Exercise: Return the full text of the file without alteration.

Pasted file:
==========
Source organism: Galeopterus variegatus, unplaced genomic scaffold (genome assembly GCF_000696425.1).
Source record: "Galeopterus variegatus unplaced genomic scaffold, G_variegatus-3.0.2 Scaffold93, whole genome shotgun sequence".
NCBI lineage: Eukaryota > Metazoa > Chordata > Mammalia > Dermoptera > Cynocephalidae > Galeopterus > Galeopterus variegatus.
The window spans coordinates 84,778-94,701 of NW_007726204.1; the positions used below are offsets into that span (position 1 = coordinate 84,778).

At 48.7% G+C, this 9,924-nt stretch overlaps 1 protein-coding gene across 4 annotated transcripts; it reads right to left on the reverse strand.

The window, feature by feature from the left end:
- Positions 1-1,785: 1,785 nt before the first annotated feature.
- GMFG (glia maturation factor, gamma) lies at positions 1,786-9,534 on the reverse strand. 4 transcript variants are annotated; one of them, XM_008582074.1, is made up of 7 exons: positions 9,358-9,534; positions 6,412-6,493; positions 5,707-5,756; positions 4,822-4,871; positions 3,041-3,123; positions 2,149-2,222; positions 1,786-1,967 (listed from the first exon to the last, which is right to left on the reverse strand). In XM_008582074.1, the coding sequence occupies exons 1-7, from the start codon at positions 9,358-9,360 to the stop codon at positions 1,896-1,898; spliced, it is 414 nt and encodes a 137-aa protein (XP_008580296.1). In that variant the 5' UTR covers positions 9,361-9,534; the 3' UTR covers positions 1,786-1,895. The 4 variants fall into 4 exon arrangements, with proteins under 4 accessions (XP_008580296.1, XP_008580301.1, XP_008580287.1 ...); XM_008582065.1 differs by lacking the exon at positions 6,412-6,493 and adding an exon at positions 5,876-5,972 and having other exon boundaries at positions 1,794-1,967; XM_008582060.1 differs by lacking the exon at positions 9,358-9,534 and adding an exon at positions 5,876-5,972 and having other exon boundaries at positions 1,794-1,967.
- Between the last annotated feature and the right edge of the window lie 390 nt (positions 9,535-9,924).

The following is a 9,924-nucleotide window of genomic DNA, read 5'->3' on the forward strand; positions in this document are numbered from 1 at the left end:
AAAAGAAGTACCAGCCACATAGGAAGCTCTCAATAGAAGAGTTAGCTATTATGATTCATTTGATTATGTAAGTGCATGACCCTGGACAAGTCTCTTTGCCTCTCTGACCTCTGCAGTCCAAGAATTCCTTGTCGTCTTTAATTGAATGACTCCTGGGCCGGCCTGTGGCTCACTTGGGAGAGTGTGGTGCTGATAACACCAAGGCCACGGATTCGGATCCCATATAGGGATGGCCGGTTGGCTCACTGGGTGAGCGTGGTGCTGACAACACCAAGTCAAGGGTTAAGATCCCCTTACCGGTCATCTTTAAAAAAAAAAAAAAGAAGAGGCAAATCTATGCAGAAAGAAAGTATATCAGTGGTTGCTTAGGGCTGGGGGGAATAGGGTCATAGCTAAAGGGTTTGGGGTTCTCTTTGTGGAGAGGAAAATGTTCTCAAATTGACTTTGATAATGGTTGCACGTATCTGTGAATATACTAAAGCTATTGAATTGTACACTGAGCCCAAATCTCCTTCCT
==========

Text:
Source organism: Galeopterus variegatus, unplaced genomic scaffold (genome assembly GCF_000696425.1).
Source record: "Galeopterus variegatus unplaced genomic scaffold, G_variegatus-3.0.2 Scaffold93, whole genome shotgun sequence".
NCBI lineage: Eukaryota > Metazoa > Chordata > Mammalia > Dermoptera > Cynocephalidae > Galeopterus > Galeopterus variegatus.
The window spans coordinates 84,778-94,701 of NW_007726204.1; the positions used below are offsets into that span (position 1 = coordinate 84,778).

At 48.7% G+C, this 9,924-nt stretch overlaps 1 protein-coding gene across 4 annotated transcripts; it reads right to left on the reverse strand.

The window, feature by feature from the left end:
- Positions 1-1,785: 1,785 nt before the first annotated feature.
- GMFG (glia maturation factor, gamma) lies at positions 1,786-9,534 on the reverse strand. 4 transcript variants are annotated; one of them, XM_008582074.1, is made up of 7 exons: positions 9,358-9,534; positions 6,412-6,493; positions 5,707-5,756; positions 4,822-4,871; positions 3,041-3,123; positions 2,149-2,222; positions 1,786-1,967 (listed from the first exon to the last, which is right to left on the reverse strand). In XM_008582074.1, the coding sequence occupies exons 1-7, from the start codon at positions 9,358-9,360 to the stop codon at positions 1,896-1,898; spliced, it is 414 nt and encodes a 137-aa protein (XP_008580296.1). In that variant the 5' UTR covers positions 9,361-9,534; the 3' UTR covers positions 1,786-1,895. The 4 variants fall into 4 exon arrangements, with proteins under 4 accessions (XP_008580296.1, XP_008580301.1, XP_008580287.1 ...); XM_008582065.1 differs by lacking the exon at positions 6,412-6,493 and adding an exon at positions 5,876-5,972 and having other exon boundaries at positions 1,794-1,967; XM_008582060.1 differs by lacking the exon at positions 9,358-9,534 and adding an exon at positions 5,876-5,972 and having other exon boundaries at positions 1,794-1,967.
- Between the last annotated feature and the right edge of the window lie 390 nt (positions 9,535-9,924).

The following is a 9,924-nucleotide window of genomic DNA, read 5'->3' on the forward strand; positions in this document are numbered from 1 at the left end:
AAAAGAAGTACCAGCCACATAGGAAGCTCTCAATAGAAGAGTTAGCTATTATGATTCATTTGATTATGTAAGTGCATGACCCTGGACAAGTCTCTTTGCCTCTCTGACCTCTGCAGTCCAAGAATTCCTTGTCGTCTTTAATTGAATGACTCCTGGGCCGGCCTGTGGCTCACTTGGGAGAGTGTGGTGCTGATAACACCAAGGCCACGGATTCGGATCCCATATAGGGATGGCCGGTTGGCTCACTGGGTGAGCGTGGTGCTGACAACACCAAGTCAAGGGTTAAGATCCCCTTACCGGTCATCTTTAAAAAAAAAAAAAAGAAGAGGCAAATCTATGCAGAAAGAAAGTATATCAGTGGTTGCTTAGGGCTGGGGGGAATAGGGTCATAGCTAAAGGGTTTGGGGTTCTCTTTGTGGAGAGGAAAATGTTCTCAAATTGACTTTGATAATGGTTGCACGTATCTGTGAATATACTAAAGCTATTGAATTGTACACTGAGCCCAAATCTCCTTCCT